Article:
Fr. Philip Neri Powell, OP
St. Dominic Church, NOLA
We could be forgiven if we were to give a little partisan cheer this morning, reading Luke's account of the Apostle's escape from prison. Out of jealousy and fear, the Sadducees lay “hands upon the Apostles” and lock them away in order to silence their preaching. We can grumble about this injustice, even flare up with righteous indignation at such a flagrant violation of the Apostles' human rights. Had we lived back then, we might've started a petition campaign, protested outside the temple, and boycotted paying our temple taxes until The Twelve were released. However, if we were paying attention, we'd take our cue from the angel and skip the public theatrics. Luke tells us that the angel opens the jail and says to the Apostles, “Go and take your place in the temple area, and tell the people everything about this life.” No flaming angelic Sword of Justice? No booming voice from heaven damning the unrighteous? Just “go do your job”? That's it? John writes, “. . .whoever lives the truth comes to the light, so that his works may be clearly seen as done in God.” The only light we have is the glory of God shining through our words and on our deeds. The only approval we should need comes from God, and Him alone.
Reading Luke's account of the Apostles' imprisonment and escape leaves me wanting a little more, something more dramatic, more Old Testament-like: an earthquake cracking open the jail, or a blinding white fire melting the Apostles' chains. Something truly epic to let the Church's persecutors know that they're messing with power and majesty beyond their comprehension. The way Luke describes the scene in Acts is just. . .boring, if being rescued by an angel can be called boring. I'm ashamed to confess that I'd hoped the angel would shoot bolts of lightening at the guards and melt the offending Sadducees in a cloud of black acid. Instead, the angel just opens the cell door and says, “Go on now, get back to work.” What the angel understands and I'm reluctant to admit is that the work the Apostles have been given to do is not theirs work alone to complete. Nor is it mine or even ours. The Church's enemies—over the centuries—have managed with prison, torture, and death to silence thousands of gospel voices. But the Voice of the Gospel has never been silenced nor will it. “Whoever lives the truth comes to the light, so that his works may be clearly seen as done in God.”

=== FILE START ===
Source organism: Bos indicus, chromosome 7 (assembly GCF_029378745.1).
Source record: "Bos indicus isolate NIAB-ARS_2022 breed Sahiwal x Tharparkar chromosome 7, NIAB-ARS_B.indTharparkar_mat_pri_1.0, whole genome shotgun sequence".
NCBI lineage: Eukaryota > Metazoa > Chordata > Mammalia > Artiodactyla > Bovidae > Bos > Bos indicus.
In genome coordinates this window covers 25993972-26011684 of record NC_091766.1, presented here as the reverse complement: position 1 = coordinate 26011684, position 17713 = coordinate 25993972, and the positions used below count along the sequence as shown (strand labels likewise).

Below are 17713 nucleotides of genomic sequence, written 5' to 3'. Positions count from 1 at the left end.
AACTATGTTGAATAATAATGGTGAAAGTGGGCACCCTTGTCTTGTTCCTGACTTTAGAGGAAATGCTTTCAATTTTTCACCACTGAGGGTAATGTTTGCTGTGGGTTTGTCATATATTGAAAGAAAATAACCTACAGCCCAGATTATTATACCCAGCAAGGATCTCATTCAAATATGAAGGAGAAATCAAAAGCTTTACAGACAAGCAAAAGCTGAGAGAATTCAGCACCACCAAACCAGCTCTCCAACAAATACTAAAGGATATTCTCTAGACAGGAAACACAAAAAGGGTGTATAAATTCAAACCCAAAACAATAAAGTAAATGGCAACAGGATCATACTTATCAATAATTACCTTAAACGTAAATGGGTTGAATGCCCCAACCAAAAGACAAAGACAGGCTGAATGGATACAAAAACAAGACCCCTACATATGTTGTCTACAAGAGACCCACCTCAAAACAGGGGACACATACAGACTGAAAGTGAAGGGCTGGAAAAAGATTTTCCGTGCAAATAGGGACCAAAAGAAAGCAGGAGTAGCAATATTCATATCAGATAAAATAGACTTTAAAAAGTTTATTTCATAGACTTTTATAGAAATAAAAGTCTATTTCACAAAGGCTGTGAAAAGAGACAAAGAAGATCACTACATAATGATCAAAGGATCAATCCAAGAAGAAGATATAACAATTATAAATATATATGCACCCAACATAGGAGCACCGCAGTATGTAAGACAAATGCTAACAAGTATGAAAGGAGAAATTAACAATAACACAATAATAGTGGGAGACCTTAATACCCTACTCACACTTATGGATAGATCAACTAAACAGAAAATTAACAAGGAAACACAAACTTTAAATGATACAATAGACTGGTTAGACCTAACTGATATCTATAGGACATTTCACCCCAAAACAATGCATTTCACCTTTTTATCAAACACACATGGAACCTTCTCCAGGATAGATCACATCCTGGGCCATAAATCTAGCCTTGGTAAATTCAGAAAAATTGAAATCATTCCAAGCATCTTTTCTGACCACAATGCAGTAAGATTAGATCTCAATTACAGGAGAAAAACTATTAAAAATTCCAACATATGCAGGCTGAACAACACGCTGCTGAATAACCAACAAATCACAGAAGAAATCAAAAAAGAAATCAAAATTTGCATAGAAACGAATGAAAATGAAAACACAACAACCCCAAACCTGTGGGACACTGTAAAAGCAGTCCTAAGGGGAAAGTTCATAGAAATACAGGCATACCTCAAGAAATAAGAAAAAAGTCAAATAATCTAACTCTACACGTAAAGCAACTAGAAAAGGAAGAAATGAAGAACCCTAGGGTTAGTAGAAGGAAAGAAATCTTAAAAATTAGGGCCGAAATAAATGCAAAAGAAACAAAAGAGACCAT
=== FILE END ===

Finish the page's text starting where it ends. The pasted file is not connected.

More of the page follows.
A work done “in God” is a work done with heaven's approval and help. A work done “in God,” a word spoken “in God” is indestructible. The worker, the speaker can be silenced, locked away, murdered, but the Word and Deed of the Good News lives on through the Church, in the Body of Christ, always free, always in the light of God's truth. A moment's reflection tells us why this is. If God so loved the world that He sent His only-begotten Son to die for us so that we might live, and then arranged our salvation through Christ in such a way that the news of his saving death must be heard to be believed, then it makes sense that that Good News would be permanently proclaimed despite the Enemy's opposition. God's plan for our salvation never rests on a single man or woman, never on a single preacher, priest, or pope but upon the witness of the whole Church, speaking with one heart, one mind the one word of God's freely given mercy to sinners: Christ. So, no, the Apostles' rescue from prison was not an earth-shattering event worthy of being made into a 3-D summer blockbuster movie. Nor does doing our work as followers of Christ warrant a novel or two on the bestseller list. Your cell door is open, go on now, get back to work._______________
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